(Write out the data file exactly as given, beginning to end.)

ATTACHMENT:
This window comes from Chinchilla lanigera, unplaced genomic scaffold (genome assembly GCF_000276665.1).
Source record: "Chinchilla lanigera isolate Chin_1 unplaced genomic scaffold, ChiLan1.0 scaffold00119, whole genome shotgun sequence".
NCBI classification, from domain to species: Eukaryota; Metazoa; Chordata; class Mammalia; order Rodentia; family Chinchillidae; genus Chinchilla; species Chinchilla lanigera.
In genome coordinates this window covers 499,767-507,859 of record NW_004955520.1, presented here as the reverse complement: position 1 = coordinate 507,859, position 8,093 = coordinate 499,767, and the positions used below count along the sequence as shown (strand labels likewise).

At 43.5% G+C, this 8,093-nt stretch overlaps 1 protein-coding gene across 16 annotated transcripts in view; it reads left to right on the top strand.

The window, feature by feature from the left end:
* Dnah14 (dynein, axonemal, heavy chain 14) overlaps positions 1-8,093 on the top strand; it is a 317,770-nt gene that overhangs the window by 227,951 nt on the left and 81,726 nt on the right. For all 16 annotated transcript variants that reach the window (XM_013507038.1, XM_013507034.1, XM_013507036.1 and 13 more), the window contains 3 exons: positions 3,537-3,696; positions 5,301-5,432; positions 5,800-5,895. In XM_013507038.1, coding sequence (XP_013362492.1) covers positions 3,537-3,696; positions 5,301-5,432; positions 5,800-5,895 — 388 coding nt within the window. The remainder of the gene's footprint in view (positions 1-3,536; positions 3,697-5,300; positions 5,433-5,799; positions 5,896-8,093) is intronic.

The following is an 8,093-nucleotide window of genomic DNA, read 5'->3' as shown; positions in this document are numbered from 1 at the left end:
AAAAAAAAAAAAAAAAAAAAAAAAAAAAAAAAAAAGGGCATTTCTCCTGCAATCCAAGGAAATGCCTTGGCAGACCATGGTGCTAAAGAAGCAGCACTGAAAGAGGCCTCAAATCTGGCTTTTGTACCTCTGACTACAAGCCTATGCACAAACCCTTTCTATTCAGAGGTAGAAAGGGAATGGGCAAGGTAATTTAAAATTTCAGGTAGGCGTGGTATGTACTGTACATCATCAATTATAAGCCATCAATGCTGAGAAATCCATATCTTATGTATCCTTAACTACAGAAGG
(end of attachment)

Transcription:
This window comes from Chinchilla lanigera, unplaced genomic scaffold (genome assembly GCF_000276665.1).
Source record: "Chinchilla lanigera isolate Chin_1 unplaced genomic scaffold, ChiLan1.0 scaffold00119, whole genome shotgun sequence".
NCBI classification, from domain to species: Eukaryota; Metazoa; Chordata; class Mammalia; order Rodentia; family Chinchillidae; genus Chinchilla; species Chinchilla lanigera.
In genome coordinates this window covers 499,767-507,859 of record NW_004955520.1, presented here as the reverse complement: position 1 = coordinate 507,859, position 8,093 = coordinate 499,767, and the positions used below count along the sequence as shown (strand labels likewise).

At 43.5% G+C, this 8,093-nt stretch overlaps 1 protein-coding gene across 16 annotated transcripts in view; it reads left to right on the top strand.

The window, feature by feature from the left end:
* Dnah14 (dynein, axonemal, heavy chain 14) overlaps positions 1-8,093 on the top strand; it is a 317,770-nt gene that overhangs the window by 227,951 nt on the left and 81,726 nt on the right. For all 16 annotated transcript variants that reach the window (XM_013507038.1, XM_013507034.1, XM_013507036.1 and 13 more), the window contains 3 exons: positions 3,537-3,696; positions 5,301-5,432; positions 5,800-5,895. In XM_013507038.1, coding sequence (XP_013362492.1) covers positions 3,537-3,696; positions 5,301-5,432; positions 5,800-5,895 — 388 coding nt within the window. The remainder of the gene's footprint in view (positions 1-3,536; positions 3,697-5,300; positions 5,433-5,799; positions 5,896-8,093) is intronic.

The following is an 8,093-nucleotide window of genomic DNA, read 5'->3' as shown; positions in this document are numbered from 1 at the left end:
AAAAAAAAAAAAAAAAAAAAAAAAAAAAAAAAAAAGGGCATTTCTCCTGCAATCCAAGGAAATGCCTTGGCAGACCATGGTGCTAAAGAAGCAGCACTGAAAGAGGCCTCAAATCTGGCTTTTGTACCTCTGACTACAAGCCTATGCACAAACCCTTTCTATTCAGAGGTAGAAAGGGAATGGGCAAGGTAATTTAAAATTTCAGGTAGGCGTGGTATGTACTGTACATCATCAATTATAAGCCATCAATGCTGAGAAATCCATATCTTATGTATCCTTAACTACAGAAGG